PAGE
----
The democratic election processes that take place within co-operatives should be formal and transparent and ensure that the democratic rights of members are exercised. We've prepared guidance relevant to all co-operatives to ensure elections are fair for all candidates and the members of a co-operative.
Co-operatives should promote a vibrant democracy that encourages active, democratic member participation.
When it comes to elections, it is important that they are run in a way that it is fair to all candidates – and the members of a co-operative – and that ensures that the people with the appropriate capabilities that will make the most effective directors are successful in them.
The Co-operative Corporate Governance Code states that "sufficient information should be given to members to enable them to make an informed decision on their vote in elections, including details of the candidates’ skills, knowledge and experience that lays out why their contribution will be important to the long term success of the co-operative."
Ordinarily candidates will be asked to provide appropriate information to be circulated to members prior to and during the voting period of an election.
The methods of conducting elections in co-operatives will differ depending on the size of the co-operative and its type:
- In a worker co-operative it is likely that members will all know each other and regularly come into contact with each other at work; meaning that conversations between members and candidates will take place naturally
- Co-operatives operating using sociocratic principles use a system known as the Selection Process in which role holders are chosen through open discussion and Consent rather than by secret ballot
- For large consumer co-operative with tens of thousands of members, it is likely that some candidates will not be known to members at all and others, that may have been successful in an election previously, will be more visible. So, where possible, contact with members needs to be fair across all candidates and additional measures may be needed to ensure fairness.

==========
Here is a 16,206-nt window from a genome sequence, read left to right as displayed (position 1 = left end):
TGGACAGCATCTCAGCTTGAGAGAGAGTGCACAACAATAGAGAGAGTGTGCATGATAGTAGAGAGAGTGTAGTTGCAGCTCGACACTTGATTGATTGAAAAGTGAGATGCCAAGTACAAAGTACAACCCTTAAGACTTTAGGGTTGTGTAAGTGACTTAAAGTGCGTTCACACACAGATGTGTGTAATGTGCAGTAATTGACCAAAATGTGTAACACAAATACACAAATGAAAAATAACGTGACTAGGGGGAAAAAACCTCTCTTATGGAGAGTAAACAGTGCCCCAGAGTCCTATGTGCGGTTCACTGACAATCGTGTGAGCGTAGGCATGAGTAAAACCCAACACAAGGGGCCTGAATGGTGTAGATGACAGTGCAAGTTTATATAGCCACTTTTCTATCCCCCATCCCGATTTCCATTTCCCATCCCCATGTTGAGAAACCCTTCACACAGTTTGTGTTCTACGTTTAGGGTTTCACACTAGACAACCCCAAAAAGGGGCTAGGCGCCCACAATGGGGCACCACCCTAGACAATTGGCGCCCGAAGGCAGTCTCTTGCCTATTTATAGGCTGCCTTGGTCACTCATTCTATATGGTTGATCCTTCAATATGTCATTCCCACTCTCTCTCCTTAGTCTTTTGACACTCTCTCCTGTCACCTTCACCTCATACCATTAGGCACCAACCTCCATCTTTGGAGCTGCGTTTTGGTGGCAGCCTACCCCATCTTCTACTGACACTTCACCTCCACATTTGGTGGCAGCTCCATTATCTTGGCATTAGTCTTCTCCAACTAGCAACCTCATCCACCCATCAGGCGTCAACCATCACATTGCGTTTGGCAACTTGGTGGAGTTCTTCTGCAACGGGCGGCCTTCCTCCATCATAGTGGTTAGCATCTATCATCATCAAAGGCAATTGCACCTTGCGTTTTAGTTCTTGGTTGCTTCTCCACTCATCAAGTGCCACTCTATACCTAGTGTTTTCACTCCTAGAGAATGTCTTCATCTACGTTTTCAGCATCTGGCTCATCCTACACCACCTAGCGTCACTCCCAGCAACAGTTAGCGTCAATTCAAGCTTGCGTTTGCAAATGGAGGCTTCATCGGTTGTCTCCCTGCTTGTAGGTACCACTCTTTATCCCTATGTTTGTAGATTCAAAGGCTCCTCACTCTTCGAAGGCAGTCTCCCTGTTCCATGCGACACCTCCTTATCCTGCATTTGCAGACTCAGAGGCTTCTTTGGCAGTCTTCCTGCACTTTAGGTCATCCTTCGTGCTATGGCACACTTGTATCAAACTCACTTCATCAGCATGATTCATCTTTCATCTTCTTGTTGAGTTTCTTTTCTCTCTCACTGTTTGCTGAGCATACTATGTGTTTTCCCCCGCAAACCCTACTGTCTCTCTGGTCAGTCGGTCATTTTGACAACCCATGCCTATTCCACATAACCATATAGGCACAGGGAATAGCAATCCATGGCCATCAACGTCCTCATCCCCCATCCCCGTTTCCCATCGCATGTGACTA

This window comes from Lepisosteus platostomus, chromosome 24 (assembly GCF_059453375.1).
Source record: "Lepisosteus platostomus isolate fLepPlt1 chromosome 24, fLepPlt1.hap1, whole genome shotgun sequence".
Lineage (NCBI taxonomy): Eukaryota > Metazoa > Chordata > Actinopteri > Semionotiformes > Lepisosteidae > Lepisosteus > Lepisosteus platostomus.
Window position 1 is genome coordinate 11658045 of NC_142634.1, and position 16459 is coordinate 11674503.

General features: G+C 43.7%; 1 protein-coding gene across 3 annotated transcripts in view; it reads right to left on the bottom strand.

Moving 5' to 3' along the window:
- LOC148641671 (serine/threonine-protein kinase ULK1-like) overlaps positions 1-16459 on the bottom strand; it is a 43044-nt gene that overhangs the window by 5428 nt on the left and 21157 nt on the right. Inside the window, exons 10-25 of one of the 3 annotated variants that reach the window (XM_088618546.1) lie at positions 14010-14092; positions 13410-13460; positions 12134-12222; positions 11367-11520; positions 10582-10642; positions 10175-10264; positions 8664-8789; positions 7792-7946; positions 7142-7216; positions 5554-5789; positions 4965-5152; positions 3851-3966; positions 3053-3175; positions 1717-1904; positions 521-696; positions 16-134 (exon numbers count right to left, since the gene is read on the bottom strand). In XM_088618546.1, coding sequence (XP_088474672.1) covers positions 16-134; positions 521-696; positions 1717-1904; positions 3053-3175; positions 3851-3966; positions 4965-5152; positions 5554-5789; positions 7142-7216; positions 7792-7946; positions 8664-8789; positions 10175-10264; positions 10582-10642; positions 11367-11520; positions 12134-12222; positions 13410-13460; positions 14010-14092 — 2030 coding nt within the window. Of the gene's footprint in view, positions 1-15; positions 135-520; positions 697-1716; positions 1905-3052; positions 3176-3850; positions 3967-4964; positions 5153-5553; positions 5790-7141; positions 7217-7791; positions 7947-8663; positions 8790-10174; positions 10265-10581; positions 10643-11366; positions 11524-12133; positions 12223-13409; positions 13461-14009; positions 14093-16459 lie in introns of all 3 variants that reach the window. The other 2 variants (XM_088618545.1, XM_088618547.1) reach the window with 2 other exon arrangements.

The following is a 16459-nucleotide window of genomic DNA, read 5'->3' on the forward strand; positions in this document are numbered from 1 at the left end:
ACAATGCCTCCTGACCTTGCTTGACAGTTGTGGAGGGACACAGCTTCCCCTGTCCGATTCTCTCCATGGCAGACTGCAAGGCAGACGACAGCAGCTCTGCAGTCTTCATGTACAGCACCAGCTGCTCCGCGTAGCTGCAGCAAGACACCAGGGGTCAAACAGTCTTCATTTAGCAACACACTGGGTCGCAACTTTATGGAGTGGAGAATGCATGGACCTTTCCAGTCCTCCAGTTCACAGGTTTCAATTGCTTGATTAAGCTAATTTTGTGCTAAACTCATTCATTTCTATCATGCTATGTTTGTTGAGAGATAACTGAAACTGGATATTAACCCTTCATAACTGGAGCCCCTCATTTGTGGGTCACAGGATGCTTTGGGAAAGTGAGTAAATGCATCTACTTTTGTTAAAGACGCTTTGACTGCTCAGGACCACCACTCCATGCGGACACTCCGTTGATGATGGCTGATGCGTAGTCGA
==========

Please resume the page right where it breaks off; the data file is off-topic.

Some co-operatives may permit canvassing during an election cycle and they may have internal policies and processes that sets out expectations on standards of behaviour.
Canvassing means the systematic initiation of direct contact with members of a co-operative by a candidate with a view to soliciting their vote in an election.
Canvassing can be a useful tool that enables candidates to directly link to members and build relationships with them to gain insights into member need and to provide details about themselves and their capabilities. It is important that canvassing is conducted in a positive spirit in the interest of both candidates and members alike.
Canvassing Code of Practice
Co-operatives UK has developed a Code of Practice that is designed to set out the rules relating to canvassing activity permitted during an election cycle and provides information for candidates and also directors, officers, management and other employees and stakeholders of our Co-operative. You can download the Code of Practice below.
Other co-operatives – because of their size, complexity or how they interact with their members – may just want to ensure that their elections follow best practice principles
- Elections shall be undertaken in accordance with governing documents
- Elections should be open – with members having access to the right information which helps them to decide who to vote for – and fair to candidates and the members of the co‑operative.
- All candidates should conduct themselves in a way that:
- Is fair and transparent and not open to interpretation
- Is respectful and not personally critical of other candidates or the co-operative
- Is not calling for voters to boycott or actively vote against another candidate
- Is positive
- Is not untrue or misleading
- Is not damaging to the co-operative’s reputation
- Role models the co-operative’s expected behaviours, culture and values.
- Does not exert undue pressure on any person to act or vote in a particular way, including through payment or giving gifts or hospitality in return for votes.
- Board members, collectively and individually, should not publicly or privately endorse any candidate(s) in a way that is detrimental to any other candidate. Board members should role model the co-operative’s expected behaviours, culture and values
- Where a co-operative has a CEO and/or executive (senior) managers, they should not publicly or privately endorse any candidate(s) in a way that is detrimental to any other candidate.